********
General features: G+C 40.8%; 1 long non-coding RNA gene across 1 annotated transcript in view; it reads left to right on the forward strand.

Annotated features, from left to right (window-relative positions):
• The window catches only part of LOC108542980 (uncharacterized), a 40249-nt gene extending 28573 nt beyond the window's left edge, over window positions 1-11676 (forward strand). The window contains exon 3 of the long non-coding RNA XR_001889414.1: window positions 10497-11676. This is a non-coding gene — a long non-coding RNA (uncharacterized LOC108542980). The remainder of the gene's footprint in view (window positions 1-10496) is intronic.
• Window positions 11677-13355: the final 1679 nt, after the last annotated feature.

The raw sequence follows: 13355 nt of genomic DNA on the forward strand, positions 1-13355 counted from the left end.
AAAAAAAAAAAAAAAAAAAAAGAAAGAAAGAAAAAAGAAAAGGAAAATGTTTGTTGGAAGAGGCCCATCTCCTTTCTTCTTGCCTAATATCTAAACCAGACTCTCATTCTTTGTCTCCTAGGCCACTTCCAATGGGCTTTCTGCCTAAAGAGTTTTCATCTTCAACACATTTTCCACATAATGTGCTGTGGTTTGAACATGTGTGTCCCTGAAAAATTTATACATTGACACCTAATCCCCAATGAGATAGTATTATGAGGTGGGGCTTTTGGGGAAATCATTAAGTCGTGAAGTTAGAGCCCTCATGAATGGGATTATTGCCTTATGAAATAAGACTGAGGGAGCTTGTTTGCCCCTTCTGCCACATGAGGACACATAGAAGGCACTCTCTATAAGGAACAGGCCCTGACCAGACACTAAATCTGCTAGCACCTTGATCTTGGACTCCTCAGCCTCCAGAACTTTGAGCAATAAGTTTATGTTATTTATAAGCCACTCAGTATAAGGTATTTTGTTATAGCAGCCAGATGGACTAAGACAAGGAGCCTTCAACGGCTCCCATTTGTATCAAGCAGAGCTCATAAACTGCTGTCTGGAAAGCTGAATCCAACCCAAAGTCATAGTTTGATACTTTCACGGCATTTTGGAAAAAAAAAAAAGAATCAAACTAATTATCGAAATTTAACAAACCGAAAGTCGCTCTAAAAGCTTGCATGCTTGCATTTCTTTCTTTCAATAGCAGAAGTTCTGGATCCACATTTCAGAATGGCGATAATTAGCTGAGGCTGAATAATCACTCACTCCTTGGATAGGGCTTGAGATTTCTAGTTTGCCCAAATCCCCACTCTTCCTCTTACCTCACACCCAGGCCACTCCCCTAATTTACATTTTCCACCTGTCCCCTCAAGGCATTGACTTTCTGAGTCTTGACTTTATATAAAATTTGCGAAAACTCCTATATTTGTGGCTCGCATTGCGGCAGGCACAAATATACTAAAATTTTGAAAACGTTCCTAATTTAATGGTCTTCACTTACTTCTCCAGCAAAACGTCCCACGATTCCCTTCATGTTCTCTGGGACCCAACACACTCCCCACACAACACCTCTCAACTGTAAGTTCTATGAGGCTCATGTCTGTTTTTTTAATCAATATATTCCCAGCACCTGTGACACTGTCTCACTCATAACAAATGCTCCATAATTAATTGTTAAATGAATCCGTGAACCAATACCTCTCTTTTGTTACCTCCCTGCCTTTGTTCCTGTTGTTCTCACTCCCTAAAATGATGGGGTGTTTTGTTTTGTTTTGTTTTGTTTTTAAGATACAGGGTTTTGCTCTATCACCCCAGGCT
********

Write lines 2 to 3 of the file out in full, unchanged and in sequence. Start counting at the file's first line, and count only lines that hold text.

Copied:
Annotated features, from left to right (window-relative positions):
• The window catches only part of LOC108542980 (uncharacterized), a 40249-nt gene extending 28573 nt beyond the window's left edge, over window positions 1-11676 (forward strand). The window contains exon 3 of the long non-coding RNA XR_001889414.1: window positions 10497-11676. This is a non-coding gene — a long non-coding RNA (uncharacterized LOC108542980). The remainder of the gene's footprint in view (window positions 1-10496) is intronic.